We Are Doing the Familiar Privacy vs. Law Enforcement Argument Again tbray.org

Tim Bray:

I hate to write a piece just saying Someone Is Wrong On The Internet. But Reid Blackman’s The Signal App and the Danger of Privacy at All Costs (in the NYTimes, forsooth) is not just wrong but dangerously misleading. I haven’t seen a compact explainer on why, so here goes.

No disrespect intended toward Bray, whose explainer is very good, but the original article is a variation on the same story we have heard countless times before: private communications are good but it is dangerous if there are no carve-outs for law enforcement. Blackman’s article is specifically about Signal because it has disappearing message features and a greater degree of anonymity than other mainstream messaging apps. It is therefore amusing to see him hand-waving the many Signal messages obtained by the FBI from U.S. insurrectionists while presenting this case.

I thought this paragraph from Blackman was worth highlighting:

What’s more, the company’s proposition that if anyone has access to data, then many unauthorized people probably will have access to that data is false. This response reflects a lack of faith in good governance, which is essential to any well-functioning organization or community seeking to keep its members and society at large safe from bad actors. There are some people who have access to the nuclear launch codes, but “Mission Impossible” movies aside, we’re not particularly worried about a slippery slope leading to lots of unauthorized people having access to those codes.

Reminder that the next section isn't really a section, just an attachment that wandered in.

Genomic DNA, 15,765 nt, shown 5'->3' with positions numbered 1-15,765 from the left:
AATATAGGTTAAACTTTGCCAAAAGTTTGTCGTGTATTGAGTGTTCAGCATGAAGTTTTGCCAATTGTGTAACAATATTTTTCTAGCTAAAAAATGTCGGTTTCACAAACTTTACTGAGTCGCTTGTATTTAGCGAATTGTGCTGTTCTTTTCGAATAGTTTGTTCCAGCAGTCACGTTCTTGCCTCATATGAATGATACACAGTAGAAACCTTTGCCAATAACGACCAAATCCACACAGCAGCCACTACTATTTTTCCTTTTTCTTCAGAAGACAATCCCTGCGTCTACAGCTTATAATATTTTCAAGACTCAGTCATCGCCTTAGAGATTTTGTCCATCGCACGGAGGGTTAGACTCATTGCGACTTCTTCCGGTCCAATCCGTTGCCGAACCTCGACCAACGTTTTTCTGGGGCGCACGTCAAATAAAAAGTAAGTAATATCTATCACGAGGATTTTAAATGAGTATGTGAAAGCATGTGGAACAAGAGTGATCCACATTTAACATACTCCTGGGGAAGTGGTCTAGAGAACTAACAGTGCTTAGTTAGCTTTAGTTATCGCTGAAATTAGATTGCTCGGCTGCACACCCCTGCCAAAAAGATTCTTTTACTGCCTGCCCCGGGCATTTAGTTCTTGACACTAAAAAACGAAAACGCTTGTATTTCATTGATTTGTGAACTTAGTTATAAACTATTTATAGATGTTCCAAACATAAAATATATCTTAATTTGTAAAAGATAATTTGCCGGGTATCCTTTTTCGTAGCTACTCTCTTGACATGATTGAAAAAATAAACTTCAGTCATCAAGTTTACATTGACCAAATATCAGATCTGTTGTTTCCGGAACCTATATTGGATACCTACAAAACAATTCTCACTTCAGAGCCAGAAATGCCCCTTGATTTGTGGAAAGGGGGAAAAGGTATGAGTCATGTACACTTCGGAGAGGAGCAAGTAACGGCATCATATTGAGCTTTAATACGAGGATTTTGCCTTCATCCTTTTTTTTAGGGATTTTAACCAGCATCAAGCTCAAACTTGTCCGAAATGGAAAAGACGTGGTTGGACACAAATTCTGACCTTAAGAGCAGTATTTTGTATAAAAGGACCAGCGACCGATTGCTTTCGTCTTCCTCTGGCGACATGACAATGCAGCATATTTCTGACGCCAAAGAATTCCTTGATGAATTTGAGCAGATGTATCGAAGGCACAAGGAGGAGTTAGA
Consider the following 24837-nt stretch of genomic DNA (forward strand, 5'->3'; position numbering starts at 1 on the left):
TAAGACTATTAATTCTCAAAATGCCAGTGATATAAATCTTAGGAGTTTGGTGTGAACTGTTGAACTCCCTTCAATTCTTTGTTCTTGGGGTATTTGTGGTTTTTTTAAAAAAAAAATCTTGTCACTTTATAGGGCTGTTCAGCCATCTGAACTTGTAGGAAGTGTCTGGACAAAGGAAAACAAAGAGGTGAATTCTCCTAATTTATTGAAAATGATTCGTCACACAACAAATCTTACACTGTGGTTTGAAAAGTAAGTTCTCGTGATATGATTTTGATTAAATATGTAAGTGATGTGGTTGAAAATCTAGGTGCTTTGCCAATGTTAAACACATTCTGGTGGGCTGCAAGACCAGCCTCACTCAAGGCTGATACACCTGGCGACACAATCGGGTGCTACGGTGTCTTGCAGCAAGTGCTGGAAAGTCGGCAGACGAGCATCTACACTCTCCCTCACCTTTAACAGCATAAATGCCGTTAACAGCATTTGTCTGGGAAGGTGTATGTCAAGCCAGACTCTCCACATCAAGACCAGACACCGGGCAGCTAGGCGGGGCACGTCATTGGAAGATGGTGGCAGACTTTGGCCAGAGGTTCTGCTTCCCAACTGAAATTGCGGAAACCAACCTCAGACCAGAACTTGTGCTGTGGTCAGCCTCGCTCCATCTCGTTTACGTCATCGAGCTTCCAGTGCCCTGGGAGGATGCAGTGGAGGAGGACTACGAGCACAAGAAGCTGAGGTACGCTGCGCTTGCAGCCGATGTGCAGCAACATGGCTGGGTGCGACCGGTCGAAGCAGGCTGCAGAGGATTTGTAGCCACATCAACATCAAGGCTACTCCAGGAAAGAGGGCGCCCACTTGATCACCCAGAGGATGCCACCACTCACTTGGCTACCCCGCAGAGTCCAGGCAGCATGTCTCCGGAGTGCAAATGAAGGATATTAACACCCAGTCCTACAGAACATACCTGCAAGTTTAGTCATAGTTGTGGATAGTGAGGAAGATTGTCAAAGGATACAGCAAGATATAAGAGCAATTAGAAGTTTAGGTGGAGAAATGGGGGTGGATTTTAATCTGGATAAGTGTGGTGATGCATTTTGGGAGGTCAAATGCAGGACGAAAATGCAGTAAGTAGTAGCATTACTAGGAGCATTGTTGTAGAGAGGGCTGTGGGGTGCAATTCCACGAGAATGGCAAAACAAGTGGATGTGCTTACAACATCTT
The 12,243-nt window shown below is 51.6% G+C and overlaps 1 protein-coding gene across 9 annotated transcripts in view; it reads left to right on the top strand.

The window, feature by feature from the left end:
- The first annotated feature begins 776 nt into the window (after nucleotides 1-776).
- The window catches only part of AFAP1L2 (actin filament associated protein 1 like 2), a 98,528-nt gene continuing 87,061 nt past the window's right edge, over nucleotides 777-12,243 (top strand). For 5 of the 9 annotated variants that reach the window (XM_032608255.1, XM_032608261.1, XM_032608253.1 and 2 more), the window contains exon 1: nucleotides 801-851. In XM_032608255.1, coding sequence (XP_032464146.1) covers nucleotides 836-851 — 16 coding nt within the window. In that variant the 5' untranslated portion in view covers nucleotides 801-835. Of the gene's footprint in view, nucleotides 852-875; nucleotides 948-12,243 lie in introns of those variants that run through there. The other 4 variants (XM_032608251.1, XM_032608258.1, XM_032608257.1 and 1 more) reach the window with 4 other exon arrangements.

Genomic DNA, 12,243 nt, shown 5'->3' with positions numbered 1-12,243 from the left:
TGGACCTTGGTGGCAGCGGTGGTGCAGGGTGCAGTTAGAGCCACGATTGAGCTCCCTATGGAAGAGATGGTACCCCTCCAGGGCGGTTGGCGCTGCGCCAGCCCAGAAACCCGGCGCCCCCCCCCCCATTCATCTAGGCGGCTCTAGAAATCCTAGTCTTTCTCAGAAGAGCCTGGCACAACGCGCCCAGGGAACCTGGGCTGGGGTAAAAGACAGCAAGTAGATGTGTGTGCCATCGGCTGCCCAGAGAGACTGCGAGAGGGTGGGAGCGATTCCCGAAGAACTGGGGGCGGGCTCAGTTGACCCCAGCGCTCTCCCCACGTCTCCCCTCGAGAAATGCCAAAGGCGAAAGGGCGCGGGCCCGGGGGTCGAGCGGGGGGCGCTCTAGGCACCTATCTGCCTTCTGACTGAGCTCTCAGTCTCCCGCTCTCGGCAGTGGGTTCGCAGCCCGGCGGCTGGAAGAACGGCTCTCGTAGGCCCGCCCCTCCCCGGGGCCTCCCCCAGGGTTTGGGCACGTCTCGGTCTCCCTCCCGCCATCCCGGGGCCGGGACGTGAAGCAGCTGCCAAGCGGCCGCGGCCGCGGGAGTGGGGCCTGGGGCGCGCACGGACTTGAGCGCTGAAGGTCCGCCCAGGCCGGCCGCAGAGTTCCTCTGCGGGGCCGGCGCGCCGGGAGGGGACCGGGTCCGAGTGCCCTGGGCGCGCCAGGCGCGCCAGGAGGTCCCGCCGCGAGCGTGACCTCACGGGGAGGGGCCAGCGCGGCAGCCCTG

I sympathize with the thrust of this argument. Good governance is an essential part of democratic society and rebuilding trust in institutions must be a high priority. We should also be wary of slippery slope arguments. But Blackman does not present any evidence for how Signal — or any comparable application — would be able to turn the binary question of whether something is end-to-end encrypted into a gradient of access levels. In fact, this whole piece feels very much like a slippery slope argument itself: if you use Signal, you are a “witting or unwitting” proponent for adding barriers to prosecuting criminals.

This all feels very familiar. One would think prestige newspapers would stop publishing such well-worn ideas without further development of their arguments but, well, here we are.